Following Procedure Protects the Patient, the Facility and You


Following Procedure Protects the Patient, the Facility and You

Skipping that extra step is when errors happen

By Carol Peracchio, RN
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During my hospital nursing career, the word "procedure" brings to mind a huge, dusty three-ring binder on a high shelf in the nurses’ station. I would haul it down when a physician requested an unusual treatment that no one had done for a year or two. But if we think about it, nurses follow procedure all day long.

Take the “five rights of medication administration.” As students we all meticulously followed the procedure, often repeating to ourselves, “Right patient, right medication, right dosage, right time, right route.” As the years go by, however, the five rights become so routine that only when we have a near miss of a medication error do we stop and reconsider how important it is to follow them.     

I recently read of an uproar in England over the decision by a hospital to give their nurses smocks emblazoned with the phrase Do Not Disturb to wear during medication administration. The hospital blamed medication errors on interruptions by patients and families, and hoped that by placing signs on the nurses that the error rate would decrease.

Although I agree that interruptions can be an opportunity for error, it’s been my experience that most mistakes happen when nurses simply aren’t concentrating on the task at hand. It might seem silly to check the name band of a patient you’ve cared for the past two days. But following the procedure, every time, will protect everybody, even with the occasional interruption.

Pre-operative checklists can often be a hit-or-miss procedure. There have been a few times I’ve gotten called up to the OR to retrieve a patient’s dentures or jewelry, simply because I hadn’t followed procedure by completely filling out the checklist.

The Close Call

Patients can be very irritated when the same questions are asked over and over: “Have you eaten anything today? Did you take your medicines this morning?” But how many of us have experienced that close call where you ask (for what seems like the umpteenth time) if the patient has eaten anything, and he innocently asks, “You don’t mean that little cup of coffee, right?”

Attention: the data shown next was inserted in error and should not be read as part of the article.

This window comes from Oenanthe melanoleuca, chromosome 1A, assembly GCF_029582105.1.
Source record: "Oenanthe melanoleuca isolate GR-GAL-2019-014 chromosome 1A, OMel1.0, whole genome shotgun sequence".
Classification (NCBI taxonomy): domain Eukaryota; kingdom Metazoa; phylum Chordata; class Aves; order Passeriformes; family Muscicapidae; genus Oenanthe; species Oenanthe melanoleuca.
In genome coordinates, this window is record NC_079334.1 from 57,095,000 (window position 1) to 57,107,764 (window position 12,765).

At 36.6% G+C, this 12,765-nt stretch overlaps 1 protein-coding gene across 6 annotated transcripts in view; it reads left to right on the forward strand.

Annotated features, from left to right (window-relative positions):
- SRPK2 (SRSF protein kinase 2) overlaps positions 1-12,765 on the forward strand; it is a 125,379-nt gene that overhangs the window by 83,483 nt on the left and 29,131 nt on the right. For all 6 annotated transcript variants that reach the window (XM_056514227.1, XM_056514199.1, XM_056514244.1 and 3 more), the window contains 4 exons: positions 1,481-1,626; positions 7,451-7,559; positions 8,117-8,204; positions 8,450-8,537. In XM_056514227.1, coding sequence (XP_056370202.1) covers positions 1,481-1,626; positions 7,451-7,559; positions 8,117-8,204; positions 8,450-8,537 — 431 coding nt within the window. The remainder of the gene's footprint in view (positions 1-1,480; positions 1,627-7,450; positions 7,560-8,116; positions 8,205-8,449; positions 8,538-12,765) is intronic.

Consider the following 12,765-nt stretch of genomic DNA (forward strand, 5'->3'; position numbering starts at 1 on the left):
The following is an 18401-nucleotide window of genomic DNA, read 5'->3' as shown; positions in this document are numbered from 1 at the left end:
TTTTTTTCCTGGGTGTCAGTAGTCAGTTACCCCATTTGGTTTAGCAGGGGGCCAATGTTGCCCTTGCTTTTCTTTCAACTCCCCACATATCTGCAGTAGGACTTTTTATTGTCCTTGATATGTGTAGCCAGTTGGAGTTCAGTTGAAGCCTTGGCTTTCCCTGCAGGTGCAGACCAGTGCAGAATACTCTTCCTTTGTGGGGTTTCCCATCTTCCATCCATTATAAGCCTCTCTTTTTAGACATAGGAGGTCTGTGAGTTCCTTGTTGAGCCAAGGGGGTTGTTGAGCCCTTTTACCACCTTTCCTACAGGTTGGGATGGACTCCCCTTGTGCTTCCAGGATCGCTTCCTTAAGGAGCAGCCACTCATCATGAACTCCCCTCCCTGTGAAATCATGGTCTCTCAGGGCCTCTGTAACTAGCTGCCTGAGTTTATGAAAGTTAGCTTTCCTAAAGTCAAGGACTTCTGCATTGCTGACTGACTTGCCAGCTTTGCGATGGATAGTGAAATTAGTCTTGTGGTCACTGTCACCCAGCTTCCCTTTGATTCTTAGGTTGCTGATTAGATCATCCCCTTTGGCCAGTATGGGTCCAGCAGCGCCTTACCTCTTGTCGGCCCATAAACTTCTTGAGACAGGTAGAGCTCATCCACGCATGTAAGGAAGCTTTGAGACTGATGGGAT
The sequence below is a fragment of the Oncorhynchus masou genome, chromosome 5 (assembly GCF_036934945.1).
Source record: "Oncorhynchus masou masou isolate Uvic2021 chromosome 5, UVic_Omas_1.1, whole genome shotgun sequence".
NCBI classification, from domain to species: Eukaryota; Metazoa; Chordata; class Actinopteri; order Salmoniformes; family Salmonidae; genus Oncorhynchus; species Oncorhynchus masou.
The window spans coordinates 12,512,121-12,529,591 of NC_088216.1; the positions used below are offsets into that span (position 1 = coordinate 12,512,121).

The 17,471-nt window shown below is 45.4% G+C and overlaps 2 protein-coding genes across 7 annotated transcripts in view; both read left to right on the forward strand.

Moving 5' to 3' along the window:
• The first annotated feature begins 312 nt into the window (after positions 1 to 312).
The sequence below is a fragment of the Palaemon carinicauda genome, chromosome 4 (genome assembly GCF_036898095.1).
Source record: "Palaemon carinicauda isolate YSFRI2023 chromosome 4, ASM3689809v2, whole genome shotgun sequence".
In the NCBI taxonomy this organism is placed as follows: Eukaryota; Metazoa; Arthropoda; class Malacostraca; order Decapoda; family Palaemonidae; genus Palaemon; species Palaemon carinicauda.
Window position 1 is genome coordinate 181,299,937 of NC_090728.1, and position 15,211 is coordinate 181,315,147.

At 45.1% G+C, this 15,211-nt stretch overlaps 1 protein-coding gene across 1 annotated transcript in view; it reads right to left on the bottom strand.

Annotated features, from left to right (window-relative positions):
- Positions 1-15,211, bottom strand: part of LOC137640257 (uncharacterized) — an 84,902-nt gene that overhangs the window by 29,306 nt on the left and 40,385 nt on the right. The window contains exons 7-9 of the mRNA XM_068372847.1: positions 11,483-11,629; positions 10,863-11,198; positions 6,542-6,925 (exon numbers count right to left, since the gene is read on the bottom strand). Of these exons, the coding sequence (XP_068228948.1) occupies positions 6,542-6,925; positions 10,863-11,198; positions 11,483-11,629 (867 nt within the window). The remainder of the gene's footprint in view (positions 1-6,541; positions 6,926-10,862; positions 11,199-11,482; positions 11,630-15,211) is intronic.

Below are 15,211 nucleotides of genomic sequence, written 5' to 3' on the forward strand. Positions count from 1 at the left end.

I remember one time where following procedure actually saved a patient (and nurse) from disaster. In the ICU where I worked we had a rule that all insulin was to be double-checked with another nurse. As busy as we all were, it could be tempting “just this once” to skip the extra step. But we all followed the procedure, rolling our eyes as we dashed around finding an RN to check the dosage.

One night a co-worker stopped me as I was heading into my patient’s room.

“Hey, Carol,” she called out, holding up an insulin syringe. Per procedure, she stated how much insulin was ordered. “Five units, right?” I was startled. In the syringe was 50 units of insulin. “Are you kidding?” I asked. “There’s 50 units in here!”

My co-worker paled as she realized how close to catastrophe she had come. Tired and busy, she’d read the markings completely wrong. Believe me; I’d always known her to be a very good nurse. Unfortunately, her mind at that moment wasn’t totally focused on what she was doing. But following the procedure saved the day.

So get back in the habit of mentally pulling that three-ring binder off the shelf and taking all the right steps. There may come a day when you’ll be glad you did.   

Carol Peracchio graduated from nursing school in 1978. She has worked in ICU, ER, PACU and Utilization Review. Currently she is employed as a medical records reviewer.


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